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 Post subject: Denford Viceroy TDS6 SB wood lathe restoration
PostPosted: Sun 30 Oct , 2016 19:04 pm 
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Joined: Sun 30 Oct , 2016 17:21 pm
Posts: 2 Hardware/Software: Denford Viceroy TDS6 SB
I recently acquired a Denford Viceroy TDS6 SB wood lathe in need of some TLC, and thought I'd share my experiences of restoring it on this forum to assist anyone else with a similar machine. First of all, let me say that although I consider myself reasonably practical when it comes to building things out of wood, I have never stripped down and rebuilt a lathe before - or anything similarly mechanical. About as much as I've done mechanically is bolt some luggage racks, fairings and footboards to my Moto Guzzi, so this was the first time I have ever attempted anything on this scale.

I previously had a very cheap wood lathe that I used to start learning wood turning on - with only a 0.5hp motor, a 12" swing over the bed giving maximum theoretical bowl sizes of 12", but realistically around 10.5" to have some clearance. As I turned more bowls and started doing segmented bowl turning, I felt the need for something with more power and a greater clearance to allow larger bowls up to 16-18". After considering a new lathe, I decided that I could not justify spending either side of £3000 to get a Killinger or a Wivamac lathe, great as they are, but too expensive for me when it's just a hobby. So, I turned my attention to secondhand lathes - either the Union Graduate or the Denford Viceroy, with the intention of adding a 1.5hp motor and an inverter to run on single phase electrics from a domestic circuit. The Union Graduate was discounted because the max 12" swing over the bed was no better than my existing lathe, and its size was too large for the space in my workshop. So I chose the Denford Viceroy TDS6 SB and waited for one to come available on ebay or other classified sites. I eventually found one in Glasgow that looked in decent condition, and included an Axminster chuck and a sanding table for the LH bed. I was the only bidder on it, so soon found myself searching for pallet quotes to get it shipped to me near London.

The lathe had been painted a very bright green at some point, but there were lots of paint runs and areas where the paint was chipped down to the cast iron underneath, so it needed to be stripped back completely and painted again from scratch. The motor it came with was a 3-phase 0.75hp motor, but I intended to upgrade the motor and add an inverter, so that soon came out. Pictures below of my progress so far, with comments along the way which I hope provide an insight into the process.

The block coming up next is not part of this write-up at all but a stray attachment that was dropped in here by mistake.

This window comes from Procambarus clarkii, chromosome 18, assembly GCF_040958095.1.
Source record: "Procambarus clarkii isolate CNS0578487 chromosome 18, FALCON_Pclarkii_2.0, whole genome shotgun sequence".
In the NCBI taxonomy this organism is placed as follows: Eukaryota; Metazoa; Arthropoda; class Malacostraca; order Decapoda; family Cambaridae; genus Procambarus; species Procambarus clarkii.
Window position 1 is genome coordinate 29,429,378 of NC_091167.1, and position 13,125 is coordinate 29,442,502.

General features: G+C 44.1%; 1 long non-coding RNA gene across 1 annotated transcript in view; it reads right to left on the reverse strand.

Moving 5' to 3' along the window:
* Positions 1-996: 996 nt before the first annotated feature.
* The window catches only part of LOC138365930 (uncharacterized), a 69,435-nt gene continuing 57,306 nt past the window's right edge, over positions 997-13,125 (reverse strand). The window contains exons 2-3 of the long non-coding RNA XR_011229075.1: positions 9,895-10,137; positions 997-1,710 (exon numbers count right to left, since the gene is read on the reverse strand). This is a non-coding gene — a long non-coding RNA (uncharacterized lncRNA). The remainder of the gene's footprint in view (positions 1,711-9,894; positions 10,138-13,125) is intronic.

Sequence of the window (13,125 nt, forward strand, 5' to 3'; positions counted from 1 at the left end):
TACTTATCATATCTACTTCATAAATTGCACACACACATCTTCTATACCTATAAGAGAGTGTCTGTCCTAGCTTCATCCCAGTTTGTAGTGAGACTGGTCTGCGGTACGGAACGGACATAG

Here are a few of the suppliers who I used which were very helpful:

http://www.sendapallet.co.uk - very competitive price and delivered safely and on time, delivery driver very helpful.
http://www.newton-tesla.co.uk - John at Newton Tesla was very helpful in providing advice about which motor and inverter would suit the intended use, and they supply a control panel which is designed to fit a Union Graduate lathe, but also fits the Denford Viceroy TDS6 with some new holes for the faceplate (see below).
http://www.stationaryengineparts.com - Paragon Paints, including Primer and top coat. I chose CompAir Broome Wade Light Blue from their Workshop machinery colours, which I know isn't original, but I wanted something bright and cheerful as well as different. (Yes, Hammerite silver or green is much easier, but it's not for me).
http://www.emkaysupplies.co.uk - Emkay Screw Supplies had a Socket Head Shoulder Screw, 0.5" x 1.0" x 3/8" BSW which I need for the spindle lock, which is unfortunately missing but I'll make another one once the lathe is put back together.
http://www.berger-tools.co.uk - the tool rest and tailstock had some really crappy handles made from a bit of threaded bar, so I purchased some new handles from Berger Tools, who sell an adjustable tension lever handle with a 3/8" BSW thread, in a variety of diameters and thread lengths (item 212.3). In fact, I couldn't find any other companies that still offered these handles with 3/8" BSW thread - more expensive than I had anticipated at nearly £10 each + vat + shipping, but worth it if they fit perfectly and work properly.

Here it is as it arrived on the pallet:

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And then stripped down into the main components: headstock and base, steel base and cast iron plate for the motor:

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All the other components laid out on my workbench:

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After a couple of hours with a grinder with a wire brush attachment, which really ripped through the paint right back to the cast iron with a little pressure:

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I used a "Surface Preparation Wheel" from Screwfix on the tool rest uprights and tailstock - and that whipped through the paint with very little pressure at all. This was a great tool for stripping paint off, but be careful not to apply any pressure at all!

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P1020095.jpeg [ 202.24 KiB | Viewed 1919 times ]


I used paint stripper from Stationary Engine Parts on the steel base, rather than the wire brush on the grinder, as I was concerned that the wire brush would be too harsh on the sheet steel. A generous brushing of paint stripper left for 20-30 minutes required no more than 2 coats before I was back to bare metal: